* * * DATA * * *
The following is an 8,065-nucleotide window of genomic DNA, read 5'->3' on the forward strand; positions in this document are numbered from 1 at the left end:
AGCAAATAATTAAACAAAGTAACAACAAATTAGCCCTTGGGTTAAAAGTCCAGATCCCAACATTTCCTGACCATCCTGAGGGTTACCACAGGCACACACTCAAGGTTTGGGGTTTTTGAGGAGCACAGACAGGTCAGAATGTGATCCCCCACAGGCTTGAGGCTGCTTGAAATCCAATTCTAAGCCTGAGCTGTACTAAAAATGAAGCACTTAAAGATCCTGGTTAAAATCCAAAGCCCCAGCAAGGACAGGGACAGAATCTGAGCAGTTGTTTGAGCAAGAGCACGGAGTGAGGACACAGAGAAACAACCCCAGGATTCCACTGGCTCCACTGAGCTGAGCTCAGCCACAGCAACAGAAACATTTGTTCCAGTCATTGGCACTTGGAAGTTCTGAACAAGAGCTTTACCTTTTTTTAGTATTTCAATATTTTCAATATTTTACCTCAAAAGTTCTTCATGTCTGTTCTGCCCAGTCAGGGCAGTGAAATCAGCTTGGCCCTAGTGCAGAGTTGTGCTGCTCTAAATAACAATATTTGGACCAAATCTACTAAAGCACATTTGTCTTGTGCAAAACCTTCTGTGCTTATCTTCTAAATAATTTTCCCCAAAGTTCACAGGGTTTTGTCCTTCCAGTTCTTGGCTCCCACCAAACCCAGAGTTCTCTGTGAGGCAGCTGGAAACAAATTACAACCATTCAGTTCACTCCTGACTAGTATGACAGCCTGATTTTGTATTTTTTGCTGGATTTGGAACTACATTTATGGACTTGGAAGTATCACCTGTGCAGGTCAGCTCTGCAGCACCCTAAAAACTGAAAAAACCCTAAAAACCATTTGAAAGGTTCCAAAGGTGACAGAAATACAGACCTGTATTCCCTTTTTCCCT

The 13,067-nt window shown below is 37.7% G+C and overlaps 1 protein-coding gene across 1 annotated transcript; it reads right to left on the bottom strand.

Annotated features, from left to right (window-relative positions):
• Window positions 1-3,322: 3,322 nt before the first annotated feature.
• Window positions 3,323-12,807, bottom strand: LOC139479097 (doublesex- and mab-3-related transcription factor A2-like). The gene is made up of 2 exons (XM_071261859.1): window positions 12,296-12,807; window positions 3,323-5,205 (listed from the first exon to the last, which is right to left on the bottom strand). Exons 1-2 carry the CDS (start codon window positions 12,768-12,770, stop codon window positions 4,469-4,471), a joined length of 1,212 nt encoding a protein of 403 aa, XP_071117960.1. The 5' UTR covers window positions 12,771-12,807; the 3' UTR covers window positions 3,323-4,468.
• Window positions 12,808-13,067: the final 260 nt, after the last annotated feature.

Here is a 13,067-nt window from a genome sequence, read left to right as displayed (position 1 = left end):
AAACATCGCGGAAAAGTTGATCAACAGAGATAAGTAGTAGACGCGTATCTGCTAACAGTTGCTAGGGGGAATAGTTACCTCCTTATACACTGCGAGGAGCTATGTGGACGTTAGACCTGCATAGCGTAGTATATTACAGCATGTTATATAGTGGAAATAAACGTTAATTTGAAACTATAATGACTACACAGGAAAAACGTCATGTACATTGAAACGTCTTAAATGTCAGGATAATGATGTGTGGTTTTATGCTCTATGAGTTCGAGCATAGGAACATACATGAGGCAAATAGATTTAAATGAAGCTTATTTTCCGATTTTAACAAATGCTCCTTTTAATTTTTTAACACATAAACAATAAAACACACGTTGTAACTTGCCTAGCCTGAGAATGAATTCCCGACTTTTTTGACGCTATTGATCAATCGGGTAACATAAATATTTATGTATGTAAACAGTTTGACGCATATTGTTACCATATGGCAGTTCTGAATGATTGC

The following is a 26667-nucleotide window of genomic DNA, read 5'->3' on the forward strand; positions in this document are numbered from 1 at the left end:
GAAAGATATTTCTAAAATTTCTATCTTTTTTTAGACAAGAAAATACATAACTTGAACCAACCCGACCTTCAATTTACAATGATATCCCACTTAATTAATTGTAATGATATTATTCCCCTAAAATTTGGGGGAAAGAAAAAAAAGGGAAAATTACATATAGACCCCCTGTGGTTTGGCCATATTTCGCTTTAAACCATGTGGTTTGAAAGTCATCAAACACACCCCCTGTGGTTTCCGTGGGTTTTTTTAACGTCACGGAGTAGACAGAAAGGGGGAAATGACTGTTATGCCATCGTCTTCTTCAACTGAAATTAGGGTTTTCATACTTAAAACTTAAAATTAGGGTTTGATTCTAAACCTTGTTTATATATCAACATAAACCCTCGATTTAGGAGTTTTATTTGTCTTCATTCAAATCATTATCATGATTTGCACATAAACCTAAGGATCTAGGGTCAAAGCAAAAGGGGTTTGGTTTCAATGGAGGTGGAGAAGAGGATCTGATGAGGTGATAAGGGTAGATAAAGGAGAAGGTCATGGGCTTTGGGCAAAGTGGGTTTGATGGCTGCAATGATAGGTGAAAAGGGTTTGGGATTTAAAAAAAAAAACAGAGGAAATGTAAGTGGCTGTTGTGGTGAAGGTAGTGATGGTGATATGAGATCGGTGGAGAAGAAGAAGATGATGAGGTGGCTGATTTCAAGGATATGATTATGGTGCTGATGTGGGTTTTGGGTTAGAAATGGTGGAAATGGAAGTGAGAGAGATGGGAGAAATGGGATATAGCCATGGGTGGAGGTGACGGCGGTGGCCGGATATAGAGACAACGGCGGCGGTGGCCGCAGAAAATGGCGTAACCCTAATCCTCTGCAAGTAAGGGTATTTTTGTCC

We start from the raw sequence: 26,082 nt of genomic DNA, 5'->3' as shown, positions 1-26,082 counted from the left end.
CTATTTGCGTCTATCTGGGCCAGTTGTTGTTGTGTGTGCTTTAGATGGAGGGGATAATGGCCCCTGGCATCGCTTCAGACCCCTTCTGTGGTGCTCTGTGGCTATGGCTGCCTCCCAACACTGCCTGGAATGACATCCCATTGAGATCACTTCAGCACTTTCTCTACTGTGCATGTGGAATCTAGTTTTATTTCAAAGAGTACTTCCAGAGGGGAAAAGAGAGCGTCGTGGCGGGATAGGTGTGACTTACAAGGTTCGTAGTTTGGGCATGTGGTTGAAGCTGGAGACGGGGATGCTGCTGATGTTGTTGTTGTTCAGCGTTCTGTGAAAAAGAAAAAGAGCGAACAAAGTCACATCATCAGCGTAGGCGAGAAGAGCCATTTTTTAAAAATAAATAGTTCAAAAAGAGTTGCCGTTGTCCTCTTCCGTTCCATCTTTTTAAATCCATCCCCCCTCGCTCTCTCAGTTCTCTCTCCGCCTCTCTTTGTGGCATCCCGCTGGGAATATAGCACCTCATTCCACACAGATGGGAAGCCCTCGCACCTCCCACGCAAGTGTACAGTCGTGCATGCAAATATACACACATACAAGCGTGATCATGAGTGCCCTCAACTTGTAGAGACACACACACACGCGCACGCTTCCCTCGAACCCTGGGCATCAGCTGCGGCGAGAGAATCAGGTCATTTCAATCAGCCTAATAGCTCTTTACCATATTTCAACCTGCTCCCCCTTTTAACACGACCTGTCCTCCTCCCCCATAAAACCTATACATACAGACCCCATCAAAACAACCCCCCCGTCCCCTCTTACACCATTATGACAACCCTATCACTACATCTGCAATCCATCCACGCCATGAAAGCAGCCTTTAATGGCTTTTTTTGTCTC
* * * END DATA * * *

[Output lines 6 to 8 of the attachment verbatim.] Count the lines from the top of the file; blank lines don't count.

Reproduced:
• Window positions 3,323-12,807, bottom strand: LOC139479097 (doublesex- and mab-3-related transcription factor A2-like). The gene is made up of 2 exons (XM_071261859.1): window positions 12,296-12,807; window positions 3,323-5,205 (listed from the first exon to the last, which is right to left on the bottom strand). Exons 1-2 carry the CDS (start codon window positions 12,768-12,770, stop codon window positions 4,469-4,471), a joined length of 1,212 nt encoding a protein of 403 aa, XP_071117960.1. The 5' UTR covers window positions 12,771-12,807; the 3' UTR covers window positions 3,323-4,468.
• Window positions 12,808-13,067: the final 260 nt, after the last annotated feature.

Here is a 13,067-nt window from a genome sequence, read left to right as displayed (position 1 = left end):